Here’s a reposted book review I originally wrote in 2011 for Epinions. com. Hope you enjoy it, as/is!
I guess I can thank our recent return to watching television for introducing me to former cosmetic dentist Michael Zuk’s 2010 book, Confessions of a Former Cosmetic Dentist. It was sort of a “one thing leads to another” thing. I was watching Extreme Home Makeover and remembered that there used to be an Extreme Makeover show dedicated making over peoples’ appearances. I looked it up on imdb.com and someone mentioned Zuk’s tell all book about cosmetic dentistry. I went to Amazon, noticed the reviews were pretty positive, and decided to download Confessions of a Former Cosmetic Dentist to my Kindle.
What’s this book all about?
Back in the 1990s, Michael Zuk was bitten by the cosmetic dentistry bug. He bought into the highly motivational speeches he heard about how cosmetic dentists can change peoples’ lives for the better by giving them beautiful smiles. So Michael Zuk became a cosmetic dentist and eventually added orthodontics to his practice. He got into the business of overhauling smiles by giving his patients veneers, replacing enamel with porcelain, and bleaching teeth into brilliant whiteness.
Somewhere along the way, Dr. Zuk lost his enthusiasm for cosmetic dentistry. He started to notice how some of his overly aggressive colleagues were ruining their clients’ teeth with veneers. He also noticed that cosmetic dentists were raking in a lot of cash for procedures that might eventually ruin a client’s perfectly serviceable, but not quite camera ready, teeth.
Dr. Zuk also discusses orthodontic treatments and offers his opinions on some of the newer treatments that are available, such as Invisalign. A lot of clients are attracted to so-called high speed braces, even if the treatment won’t make that much of a difference. Dr. Zuk explains why clients need to be more informed about their options and the potential risks that can come from cosmetic dentistry.
I think Dr. Zuk has written a very interesting and useful book for the general public, especially those who might be tempted to undergo a cosmetic dentistry makeover. Dr. Zuk is brutally honest about the effect some of the more popular procedures, especially bleaching and veneers, might have on a person’s teeth. He seems particularly against veneers, which are apparently especially damaging to some people. It seems a lot of cosmetic dentists sugar coat what actually happens to natural teeth when they undergo cosmetic restorations. Clients may be left with a big bill and teeth that eventually fall apart. I was pretty shocked when Dr. Zuk wrote that he’d sooner trust a good family dentist rather than a cosmetic dentist. He seems to think the cosmetic dentistry industry is all about money and, in fact, often comes across as quite cynical. On the other hand, some of his comments are pretty funny, too. I actually laughed out loud a couple of times.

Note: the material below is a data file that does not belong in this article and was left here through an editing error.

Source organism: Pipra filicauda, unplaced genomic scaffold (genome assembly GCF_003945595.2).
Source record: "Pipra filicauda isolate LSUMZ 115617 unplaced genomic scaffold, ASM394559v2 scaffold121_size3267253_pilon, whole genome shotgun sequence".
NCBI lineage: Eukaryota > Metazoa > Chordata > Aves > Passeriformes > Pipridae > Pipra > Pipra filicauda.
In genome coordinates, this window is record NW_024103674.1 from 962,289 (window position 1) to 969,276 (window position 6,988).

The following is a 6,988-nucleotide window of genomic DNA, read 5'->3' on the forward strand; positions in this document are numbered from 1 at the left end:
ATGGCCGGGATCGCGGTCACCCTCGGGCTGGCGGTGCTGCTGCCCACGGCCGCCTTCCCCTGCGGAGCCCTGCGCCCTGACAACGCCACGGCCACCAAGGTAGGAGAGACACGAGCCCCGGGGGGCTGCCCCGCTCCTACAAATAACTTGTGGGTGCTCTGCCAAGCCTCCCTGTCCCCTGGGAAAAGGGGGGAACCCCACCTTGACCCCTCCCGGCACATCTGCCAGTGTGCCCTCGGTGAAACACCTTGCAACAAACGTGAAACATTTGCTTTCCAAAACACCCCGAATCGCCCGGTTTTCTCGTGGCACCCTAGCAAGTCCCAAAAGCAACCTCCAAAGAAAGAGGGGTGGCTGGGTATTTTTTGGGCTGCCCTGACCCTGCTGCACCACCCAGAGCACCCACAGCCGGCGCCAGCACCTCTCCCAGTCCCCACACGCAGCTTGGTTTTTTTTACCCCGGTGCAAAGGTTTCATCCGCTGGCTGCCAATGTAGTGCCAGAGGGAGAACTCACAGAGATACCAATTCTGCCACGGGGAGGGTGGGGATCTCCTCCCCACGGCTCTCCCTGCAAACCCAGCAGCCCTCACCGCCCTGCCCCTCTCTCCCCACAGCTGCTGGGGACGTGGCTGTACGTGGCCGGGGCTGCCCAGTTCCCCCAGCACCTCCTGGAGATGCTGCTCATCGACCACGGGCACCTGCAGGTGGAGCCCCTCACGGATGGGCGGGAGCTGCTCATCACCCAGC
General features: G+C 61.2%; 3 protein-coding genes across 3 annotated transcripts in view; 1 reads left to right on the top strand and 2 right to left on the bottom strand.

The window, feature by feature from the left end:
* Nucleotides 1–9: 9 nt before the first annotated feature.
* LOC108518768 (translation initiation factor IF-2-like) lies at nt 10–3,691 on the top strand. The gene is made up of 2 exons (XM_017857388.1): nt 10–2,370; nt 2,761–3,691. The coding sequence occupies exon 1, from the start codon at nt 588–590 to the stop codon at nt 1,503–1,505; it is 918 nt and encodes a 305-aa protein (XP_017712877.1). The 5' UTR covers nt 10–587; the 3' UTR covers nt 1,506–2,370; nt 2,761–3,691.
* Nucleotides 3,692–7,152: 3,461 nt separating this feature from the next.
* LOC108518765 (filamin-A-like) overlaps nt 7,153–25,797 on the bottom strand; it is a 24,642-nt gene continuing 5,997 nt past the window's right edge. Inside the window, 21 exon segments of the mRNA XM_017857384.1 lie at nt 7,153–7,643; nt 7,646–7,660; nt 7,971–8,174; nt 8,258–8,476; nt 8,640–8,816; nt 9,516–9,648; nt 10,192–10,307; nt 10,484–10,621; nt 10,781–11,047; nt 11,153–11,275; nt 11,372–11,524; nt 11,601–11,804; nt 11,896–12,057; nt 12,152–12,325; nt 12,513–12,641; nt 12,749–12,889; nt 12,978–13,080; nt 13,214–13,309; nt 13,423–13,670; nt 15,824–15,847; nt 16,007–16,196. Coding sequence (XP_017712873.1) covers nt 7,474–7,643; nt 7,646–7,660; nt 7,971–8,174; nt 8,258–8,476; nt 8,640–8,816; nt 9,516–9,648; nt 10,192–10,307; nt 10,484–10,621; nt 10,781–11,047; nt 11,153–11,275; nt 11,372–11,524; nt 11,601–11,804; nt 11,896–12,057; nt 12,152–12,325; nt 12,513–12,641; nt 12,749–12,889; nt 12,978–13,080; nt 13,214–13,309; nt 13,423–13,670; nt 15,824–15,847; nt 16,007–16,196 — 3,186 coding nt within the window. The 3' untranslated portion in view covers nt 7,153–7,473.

One thing I noticed about this book is that it seems to be somewhat poorly edited. I don’t know if it’s because of the Kindle, but in many instances throughout the book, there was no spacing between words. So I ended up reading several sentences thatlookedlikethis. It got to be pretty annoying. Another thing that might be off putting to some readers, particularly if they are in the dental profession, is Zuk’s rather pessimistic attitude. He makes a lot of comments about how cosmetic dentists are only in the business to fatten their wallets. He claims that cosmetic dentists are constantly fixated on other people’s smiles, looking for ways they could be improved at a pretty penny.
I am lucky enough to have pretty good teeth, so I have never been attracted to the idea of getting cosmetic dental treatment. Nevertheless, I did learn a lot from Confessions of a Former Cosmetic Dentist and would recommend it to anyone, especially those who might be thinking about taking the cosmetic dentistry plunge. I do wish the book were better edited, especially for the Kindle. ETA in 2022: It looks like this book is no longer available on Kindle, anyway.
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